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Transperineal Sonography for Determination of Type of Imperforate Anus

June 26, 2009
Written by: , Filed in: Pediatric Radiology
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A recent study which was conducted to assess whether transperineal sonography is valid and accurate in discriminating different types of imperforate anus in neonates has proved useful in introducing a simple value for separating the high and intermediate type of imperforate anus from the low type, and in diagnosing imperforate anus more accurately.

The Study
Over a 10-year period, infants were examined with transperineal ultrasound after clinically being diagnosed with imperforate anus.

Methodology
On ultrasound, the distal rectal pouch was identified and its distance to the perineum was recorded.

Thereafter, the distance and the type of imperforate anus were confirmed on the basis of surgical findings.

The type of imperforate anus is classified as high, intermediate, or low, depending on the relation of the distal rectum to the puborectalis sling of the levator ani muscle.

High type is defined as a rectum that terminates above the level of the puborectalis.

Intermediate type terminates within the puborectalis.

Low type passes through the levator ani muscle group and through the central puborectalis, terminating below the sling.

Pediatric Diagnostic Imaging

The Society for Pediatric Radiology
Pediatric Diagnostic Imaging program features the advances and diversity of pediatric imaging by reviewing state-of-the-art clinical material and advanced cutting-edge research presentations. This program presents a group of international experts who discuss state-of-the art diagnostic imaging and the outlook for the future direction of the specialty.
Read more or order:  Pediatric Diagnostic Imaging

Results
54 patients were included in the study. A final diagnosis of imperforate anus was made for 22 patients.

The mean distance between the distal rectal pouch and the perineum in this group was 10.4 mm. For intermediate imperforate anus, 17 patients were identified. They had a mean pouch-to-perineum distance of 23.6 mm.

For the patients identified as a high imperforate anus, of which there were 17 patients, the mean pouch-to-perineum distance was 25.5 mm.

Conclusions
As can be seen from the results, there was considerable overlap for the pouch-to-perineum distance for those patients diagnosed with intermediate or high imperforate anus. After thorough statistical analysis, the cutoff value for the distance from the distal rectal pouch to the perineum was determined to be 15 mm. This cutoff value yielded a sensitivity estimated to be 100% and a specificity of 86% when diagnosing low imperforate anus. This cutoff value correctly diagnosed 19 of the 22 infants with low imperforate anus, with the remaining 3 infants diagnosed on the findings of anocutaneous fistula. All 34 cases of intermediate or high imperforate anus were correctly classified at sonographic examination using this cutoff value, with no reliable value for separating those diagnosed with high imperforate anus from those with indeterminate type.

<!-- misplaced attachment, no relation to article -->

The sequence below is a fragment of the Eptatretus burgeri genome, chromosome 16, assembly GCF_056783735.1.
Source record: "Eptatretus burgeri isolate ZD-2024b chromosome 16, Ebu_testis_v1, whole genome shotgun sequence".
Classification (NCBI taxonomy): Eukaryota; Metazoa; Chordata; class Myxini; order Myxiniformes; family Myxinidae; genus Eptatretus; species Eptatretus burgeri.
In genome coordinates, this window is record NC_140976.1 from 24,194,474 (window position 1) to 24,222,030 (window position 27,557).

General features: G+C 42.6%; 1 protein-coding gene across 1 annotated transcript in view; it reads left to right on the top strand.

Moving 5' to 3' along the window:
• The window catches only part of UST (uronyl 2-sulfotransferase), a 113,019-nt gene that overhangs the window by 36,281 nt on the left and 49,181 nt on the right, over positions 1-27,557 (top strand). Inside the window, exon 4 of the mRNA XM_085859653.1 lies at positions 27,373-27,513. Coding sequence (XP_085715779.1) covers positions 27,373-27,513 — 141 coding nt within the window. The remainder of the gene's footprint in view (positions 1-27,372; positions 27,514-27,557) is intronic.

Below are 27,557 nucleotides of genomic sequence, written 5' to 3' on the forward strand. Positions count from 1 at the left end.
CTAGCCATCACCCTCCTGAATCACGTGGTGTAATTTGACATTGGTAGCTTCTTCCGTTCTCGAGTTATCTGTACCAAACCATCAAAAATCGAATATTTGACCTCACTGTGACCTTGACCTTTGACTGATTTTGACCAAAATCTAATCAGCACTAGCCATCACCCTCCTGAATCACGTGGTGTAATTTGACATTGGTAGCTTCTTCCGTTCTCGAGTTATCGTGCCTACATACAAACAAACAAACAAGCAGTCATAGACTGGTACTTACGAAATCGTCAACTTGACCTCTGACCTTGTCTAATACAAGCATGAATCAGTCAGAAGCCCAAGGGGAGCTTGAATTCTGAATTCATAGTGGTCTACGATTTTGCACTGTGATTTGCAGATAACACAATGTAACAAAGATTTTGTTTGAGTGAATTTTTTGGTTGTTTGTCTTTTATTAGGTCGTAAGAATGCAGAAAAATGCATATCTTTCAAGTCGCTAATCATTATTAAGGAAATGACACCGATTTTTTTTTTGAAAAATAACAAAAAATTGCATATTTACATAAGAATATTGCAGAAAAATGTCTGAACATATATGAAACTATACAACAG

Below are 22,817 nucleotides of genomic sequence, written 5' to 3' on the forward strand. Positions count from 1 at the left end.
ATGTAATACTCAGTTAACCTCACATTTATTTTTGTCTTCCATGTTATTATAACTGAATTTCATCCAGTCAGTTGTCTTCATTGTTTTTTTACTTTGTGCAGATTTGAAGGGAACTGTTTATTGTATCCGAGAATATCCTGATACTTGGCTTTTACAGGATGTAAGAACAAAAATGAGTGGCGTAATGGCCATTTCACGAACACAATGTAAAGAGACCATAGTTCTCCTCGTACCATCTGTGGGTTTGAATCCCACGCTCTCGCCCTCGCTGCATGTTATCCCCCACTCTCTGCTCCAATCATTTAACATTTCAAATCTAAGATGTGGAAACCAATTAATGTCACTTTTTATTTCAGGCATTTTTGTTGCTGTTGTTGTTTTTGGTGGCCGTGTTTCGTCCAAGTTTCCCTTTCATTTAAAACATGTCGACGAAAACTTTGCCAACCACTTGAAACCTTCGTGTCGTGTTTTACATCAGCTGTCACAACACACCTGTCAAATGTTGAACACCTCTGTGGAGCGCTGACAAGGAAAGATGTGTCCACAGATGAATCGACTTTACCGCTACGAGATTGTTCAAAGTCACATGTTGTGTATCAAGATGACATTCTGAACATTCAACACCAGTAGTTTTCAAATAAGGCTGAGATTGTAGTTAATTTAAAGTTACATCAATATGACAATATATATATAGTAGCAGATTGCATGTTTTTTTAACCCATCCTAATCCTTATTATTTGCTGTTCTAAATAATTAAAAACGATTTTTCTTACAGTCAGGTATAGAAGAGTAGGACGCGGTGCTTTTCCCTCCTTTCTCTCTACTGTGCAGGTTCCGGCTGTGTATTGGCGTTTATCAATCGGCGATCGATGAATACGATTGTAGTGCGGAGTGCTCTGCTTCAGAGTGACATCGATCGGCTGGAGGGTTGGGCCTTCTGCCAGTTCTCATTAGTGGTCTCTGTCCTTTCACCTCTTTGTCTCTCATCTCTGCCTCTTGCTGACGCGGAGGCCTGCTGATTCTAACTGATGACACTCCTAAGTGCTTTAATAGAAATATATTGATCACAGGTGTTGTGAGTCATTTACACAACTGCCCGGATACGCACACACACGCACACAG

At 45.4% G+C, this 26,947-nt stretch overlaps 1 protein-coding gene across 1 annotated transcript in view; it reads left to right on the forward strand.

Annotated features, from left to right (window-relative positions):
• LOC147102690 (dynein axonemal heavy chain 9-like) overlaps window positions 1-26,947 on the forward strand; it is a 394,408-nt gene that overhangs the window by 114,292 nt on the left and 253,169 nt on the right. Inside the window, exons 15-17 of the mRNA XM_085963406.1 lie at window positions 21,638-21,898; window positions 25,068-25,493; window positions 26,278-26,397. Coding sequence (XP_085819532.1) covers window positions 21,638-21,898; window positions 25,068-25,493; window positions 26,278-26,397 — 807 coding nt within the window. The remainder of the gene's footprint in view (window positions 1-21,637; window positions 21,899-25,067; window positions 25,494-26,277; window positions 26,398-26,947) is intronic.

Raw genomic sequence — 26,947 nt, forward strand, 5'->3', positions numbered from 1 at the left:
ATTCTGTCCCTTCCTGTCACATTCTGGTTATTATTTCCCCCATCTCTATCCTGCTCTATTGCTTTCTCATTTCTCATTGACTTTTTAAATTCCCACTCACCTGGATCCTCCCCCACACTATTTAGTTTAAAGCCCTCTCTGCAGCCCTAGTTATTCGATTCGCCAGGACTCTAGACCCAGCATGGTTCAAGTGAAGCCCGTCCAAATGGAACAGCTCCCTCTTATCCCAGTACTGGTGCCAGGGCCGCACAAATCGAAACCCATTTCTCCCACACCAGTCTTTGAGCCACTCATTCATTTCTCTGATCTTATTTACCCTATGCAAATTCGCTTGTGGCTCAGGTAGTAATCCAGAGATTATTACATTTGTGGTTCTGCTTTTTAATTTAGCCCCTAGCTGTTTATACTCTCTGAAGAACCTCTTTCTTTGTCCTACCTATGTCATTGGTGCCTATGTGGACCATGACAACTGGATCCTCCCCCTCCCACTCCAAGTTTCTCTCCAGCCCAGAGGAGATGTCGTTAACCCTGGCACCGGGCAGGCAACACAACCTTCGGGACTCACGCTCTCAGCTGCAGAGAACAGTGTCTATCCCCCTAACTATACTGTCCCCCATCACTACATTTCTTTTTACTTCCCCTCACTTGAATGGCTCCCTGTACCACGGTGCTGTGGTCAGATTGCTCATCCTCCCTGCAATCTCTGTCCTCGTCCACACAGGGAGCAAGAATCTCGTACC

Reviewer’s Comments
The study introduces a simple value for separating the high and intermediate type of imperforate anus from the low type.

The authors only briefly touch on the importance of taking into account the presence and type of fistula on clinical grounds, which also aids in diagnosis.

This proved valuable with the 3 infants diagnosed with low imperforate anus based on an anocutaneous fistula–something to keep in mind when putting this data into practice.

Author: Basil Hubbi, MD).

Reference:

Haber, Hans P., Seitz, Guido, et al. Transperineal Sonography for Determination of the Type of Imperforate Anus. AJR 2007; 189:1525-1529

Pediatric Diagnostic Imaging

The Society for Pediatric Radiology
Pediatric Diagnostic Imaging program features the advances and diversity of pediatric imaging by reviewing state-of-the-art clinical material and advanced cutting-edge research presentations. This program presents a group of international experts who discuss state-of-the art diagnostic imaging and the outlook for the future direction of the specialty.
Read more or order:  Pediatric Diagnostic Imaging
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